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June 29, 2008

Split on Immigration and Nationality Act

In Arguelles-Olivares v. Mukasey, 526 F.3d 171 (5th Cir. 2008), the panel majority held that the term "aggravated felony" in 8 USC 1101(a)(43)(M)(i) included other felonies, besides tax evasion, and so affirmed a deportation order. It furthers a circuit split and one marked by dissents, including a strong one here by Judge Dennis, who in part relied upon the proposition that statutes should be construed in favor of aliens. I had not heard of that canon, but Judge Dennis wrote in part:

The Supreme Court and this Circuit have consistently recognized “the longstanding principle of construing any lingering ambiguities in deportation statutes in favor of the alien.” INS v. Cardoza- Fonseca, 480 U.S. 421, 449 (1987); see also INS v. St. Cyr, 533 U.S. 289, 320 (2001) (same); INS v. Errico, 385 U.S. 214, 225 (1966) (“‘[S]ince the stakes are considerable for the individual, we will not assume that Congress meant to trench on his freedom beyond that which is required by the narrowest of several possible meanings of the words used.’”) (quoting Fong Haw Tan v. Phelan, 333 U.S. 6, 10 (1948)); Martinez v. Mukasey, --- F.3d ---, 2008WL642565, at *10 (5th Cir. Mar. 11, 2008) (quoting Cardoza-Fonseca and explaining that “[t]his canon of construction, comparable to the rule of lenity in criminal cases, is based on the drastic nature of removal”); Banda-Ortiz v. Gonzales, 445 F.3d 387, 396 (5th Cir. 2006) (Smith, J., dissenting) (“Though the majority finds this weight of authority insufficient, it might at least, out of comity, acknowledge the merit of the competing position by applying the ‘longstanding principle of construing any lingering ambiguities in deportation statutes in favor of the alien.’”).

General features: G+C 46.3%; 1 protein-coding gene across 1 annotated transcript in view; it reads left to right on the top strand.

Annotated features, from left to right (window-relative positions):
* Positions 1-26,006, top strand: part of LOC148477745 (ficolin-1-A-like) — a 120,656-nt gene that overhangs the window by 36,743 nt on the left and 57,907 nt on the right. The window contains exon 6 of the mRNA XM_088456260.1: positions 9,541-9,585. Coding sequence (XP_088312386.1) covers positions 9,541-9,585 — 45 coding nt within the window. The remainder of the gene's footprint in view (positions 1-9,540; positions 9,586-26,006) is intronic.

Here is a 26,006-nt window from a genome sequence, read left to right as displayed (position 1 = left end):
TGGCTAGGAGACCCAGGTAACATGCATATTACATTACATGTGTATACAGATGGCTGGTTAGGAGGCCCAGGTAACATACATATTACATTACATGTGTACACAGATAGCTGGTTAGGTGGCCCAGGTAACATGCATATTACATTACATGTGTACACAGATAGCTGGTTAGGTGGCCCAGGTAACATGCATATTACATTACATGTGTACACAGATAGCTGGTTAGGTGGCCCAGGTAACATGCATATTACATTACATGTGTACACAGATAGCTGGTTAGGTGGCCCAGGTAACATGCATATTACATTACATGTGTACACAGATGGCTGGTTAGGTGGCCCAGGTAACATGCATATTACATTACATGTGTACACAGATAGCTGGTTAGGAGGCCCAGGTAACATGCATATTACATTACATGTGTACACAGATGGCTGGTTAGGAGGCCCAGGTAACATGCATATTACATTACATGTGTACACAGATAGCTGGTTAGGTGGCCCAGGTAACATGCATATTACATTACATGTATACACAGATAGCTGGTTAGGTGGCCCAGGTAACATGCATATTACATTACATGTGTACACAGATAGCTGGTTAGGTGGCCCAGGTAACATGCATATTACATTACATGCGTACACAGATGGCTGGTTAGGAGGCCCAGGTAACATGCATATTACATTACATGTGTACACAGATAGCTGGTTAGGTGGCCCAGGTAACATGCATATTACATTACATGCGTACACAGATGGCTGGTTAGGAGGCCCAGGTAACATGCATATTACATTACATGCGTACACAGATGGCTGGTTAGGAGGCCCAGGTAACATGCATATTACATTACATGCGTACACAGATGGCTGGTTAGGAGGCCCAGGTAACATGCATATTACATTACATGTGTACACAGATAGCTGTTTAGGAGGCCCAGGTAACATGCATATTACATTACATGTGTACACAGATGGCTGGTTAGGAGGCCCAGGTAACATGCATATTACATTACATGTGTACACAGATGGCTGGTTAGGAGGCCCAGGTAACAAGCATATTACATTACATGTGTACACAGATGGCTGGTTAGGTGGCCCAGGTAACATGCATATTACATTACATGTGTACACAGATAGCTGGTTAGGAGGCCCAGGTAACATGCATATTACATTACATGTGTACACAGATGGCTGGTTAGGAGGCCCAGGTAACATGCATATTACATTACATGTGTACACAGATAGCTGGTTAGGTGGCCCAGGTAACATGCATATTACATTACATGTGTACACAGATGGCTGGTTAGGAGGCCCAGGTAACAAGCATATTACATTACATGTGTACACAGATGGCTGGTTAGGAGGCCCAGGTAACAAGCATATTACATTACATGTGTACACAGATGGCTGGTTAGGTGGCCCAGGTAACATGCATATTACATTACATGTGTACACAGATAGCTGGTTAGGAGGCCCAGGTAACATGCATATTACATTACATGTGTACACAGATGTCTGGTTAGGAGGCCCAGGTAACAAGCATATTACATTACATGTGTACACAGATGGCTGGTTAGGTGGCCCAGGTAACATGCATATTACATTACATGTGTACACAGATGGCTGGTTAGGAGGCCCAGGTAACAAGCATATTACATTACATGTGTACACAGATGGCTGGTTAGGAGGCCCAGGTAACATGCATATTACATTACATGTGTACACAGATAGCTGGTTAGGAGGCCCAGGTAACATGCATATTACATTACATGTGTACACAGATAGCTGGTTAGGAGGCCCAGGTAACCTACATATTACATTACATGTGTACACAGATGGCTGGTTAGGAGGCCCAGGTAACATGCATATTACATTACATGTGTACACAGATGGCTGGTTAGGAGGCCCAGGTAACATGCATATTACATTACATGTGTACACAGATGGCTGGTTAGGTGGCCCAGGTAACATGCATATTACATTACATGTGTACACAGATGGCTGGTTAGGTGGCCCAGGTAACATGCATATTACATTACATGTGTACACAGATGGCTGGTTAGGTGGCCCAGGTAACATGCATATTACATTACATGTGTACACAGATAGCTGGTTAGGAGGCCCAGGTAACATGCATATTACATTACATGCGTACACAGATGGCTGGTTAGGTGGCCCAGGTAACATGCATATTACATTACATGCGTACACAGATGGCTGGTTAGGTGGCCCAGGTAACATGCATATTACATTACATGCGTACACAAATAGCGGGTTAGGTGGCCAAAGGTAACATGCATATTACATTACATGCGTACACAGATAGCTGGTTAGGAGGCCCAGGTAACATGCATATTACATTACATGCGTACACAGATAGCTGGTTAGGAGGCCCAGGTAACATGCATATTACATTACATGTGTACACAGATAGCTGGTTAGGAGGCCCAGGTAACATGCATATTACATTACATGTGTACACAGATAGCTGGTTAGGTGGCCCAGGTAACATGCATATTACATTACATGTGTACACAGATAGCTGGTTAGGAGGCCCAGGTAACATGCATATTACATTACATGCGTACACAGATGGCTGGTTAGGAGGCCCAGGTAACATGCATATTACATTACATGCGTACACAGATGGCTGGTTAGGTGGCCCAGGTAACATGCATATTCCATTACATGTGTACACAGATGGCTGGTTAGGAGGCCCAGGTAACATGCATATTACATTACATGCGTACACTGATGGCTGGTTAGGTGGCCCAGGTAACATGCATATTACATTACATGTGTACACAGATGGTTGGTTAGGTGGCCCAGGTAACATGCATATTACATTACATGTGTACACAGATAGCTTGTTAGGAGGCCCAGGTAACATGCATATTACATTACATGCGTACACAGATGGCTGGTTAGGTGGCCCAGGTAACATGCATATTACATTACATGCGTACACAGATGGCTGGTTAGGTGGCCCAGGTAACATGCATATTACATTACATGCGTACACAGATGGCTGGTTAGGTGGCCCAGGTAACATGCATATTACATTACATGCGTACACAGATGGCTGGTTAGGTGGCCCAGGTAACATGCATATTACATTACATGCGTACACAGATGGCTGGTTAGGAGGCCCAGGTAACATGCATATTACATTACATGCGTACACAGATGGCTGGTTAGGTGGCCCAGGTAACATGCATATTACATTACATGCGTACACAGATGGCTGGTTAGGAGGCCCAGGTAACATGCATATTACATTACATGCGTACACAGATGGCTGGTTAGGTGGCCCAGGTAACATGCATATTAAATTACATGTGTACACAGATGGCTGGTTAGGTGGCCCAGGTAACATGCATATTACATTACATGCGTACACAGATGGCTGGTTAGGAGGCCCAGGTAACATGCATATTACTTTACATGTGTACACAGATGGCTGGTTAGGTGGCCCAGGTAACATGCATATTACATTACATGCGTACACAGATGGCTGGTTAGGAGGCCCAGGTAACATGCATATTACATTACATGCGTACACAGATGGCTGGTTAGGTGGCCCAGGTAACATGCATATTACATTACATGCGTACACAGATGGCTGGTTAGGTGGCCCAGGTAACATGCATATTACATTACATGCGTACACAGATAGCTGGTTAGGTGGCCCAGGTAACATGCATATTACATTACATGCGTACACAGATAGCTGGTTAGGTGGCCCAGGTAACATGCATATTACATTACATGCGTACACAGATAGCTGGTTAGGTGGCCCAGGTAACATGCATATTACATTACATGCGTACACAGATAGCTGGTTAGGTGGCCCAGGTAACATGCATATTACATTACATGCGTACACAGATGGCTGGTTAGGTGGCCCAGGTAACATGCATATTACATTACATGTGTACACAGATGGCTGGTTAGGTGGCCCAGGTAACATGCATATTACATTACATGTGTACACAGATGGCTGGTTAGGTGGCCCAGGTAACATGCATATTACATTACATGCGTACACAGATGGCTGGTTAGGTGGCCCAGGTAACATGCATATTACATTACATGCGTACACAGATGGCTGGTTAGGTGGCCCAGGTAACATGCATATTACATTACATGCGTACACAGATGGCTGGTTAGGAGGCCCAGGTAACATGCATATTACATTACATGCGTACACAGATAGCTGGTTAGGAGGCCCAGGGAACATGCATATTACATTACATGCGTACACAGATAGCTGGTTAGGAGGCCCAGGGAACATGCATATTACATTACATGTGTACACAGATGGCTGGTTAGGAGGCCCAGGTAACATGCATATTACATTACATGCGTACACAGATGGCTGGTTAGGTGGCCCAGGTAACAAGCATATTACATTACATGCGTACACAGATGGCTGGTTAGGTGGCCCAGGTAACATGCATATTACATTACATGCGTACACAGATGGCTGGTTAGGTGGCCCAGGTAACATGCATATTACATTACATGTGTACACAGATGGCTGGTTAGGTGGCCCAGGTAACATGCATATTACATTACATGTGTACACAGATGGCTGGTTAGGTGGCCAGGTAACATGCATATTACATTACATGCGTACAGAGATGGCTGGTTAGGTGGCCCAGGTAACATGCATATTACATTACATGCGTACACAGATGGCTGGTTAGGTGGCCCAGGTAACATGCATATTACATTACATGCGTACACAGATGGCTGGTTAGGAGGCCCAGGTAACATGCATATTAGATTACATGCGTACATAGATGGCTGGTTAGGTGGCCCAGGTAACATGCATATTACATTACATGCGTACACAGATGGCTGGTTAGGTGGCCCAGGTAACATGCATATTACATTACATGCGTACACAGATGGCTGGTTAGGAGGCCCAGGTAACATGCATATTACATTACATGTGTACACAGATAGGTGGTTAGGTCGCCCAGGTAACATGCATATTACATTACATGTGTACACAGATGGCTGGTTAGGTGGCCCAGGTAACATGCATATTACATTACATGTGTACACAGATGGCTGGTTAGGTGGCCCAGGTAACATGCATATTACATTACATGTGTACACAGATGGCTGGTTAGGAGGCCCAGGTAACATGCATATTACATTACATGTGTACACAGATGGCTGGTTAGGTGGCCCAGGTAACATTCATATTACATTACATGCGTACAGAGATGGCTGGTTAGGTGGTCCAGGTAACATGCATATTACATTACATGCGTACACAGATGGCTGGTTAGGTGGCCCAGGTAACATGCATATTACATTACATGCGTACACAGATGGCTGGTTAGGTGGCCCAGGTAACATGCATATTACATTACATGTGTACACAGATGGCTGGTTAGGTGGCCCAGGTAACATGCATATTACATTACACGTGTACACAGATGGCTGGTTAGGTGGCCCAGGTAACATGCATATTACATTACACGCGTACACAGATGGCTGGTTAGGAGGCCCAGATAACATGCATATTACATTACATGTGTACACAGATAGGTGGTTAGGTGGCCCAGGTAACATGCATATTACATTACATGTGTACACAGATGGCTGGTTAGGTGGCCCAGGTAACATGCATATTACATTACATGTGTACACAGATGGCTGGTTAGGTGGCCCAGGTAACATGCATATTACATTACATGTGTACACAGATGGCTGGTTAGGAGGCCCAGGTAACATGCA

June 29, 2008 | Permalink


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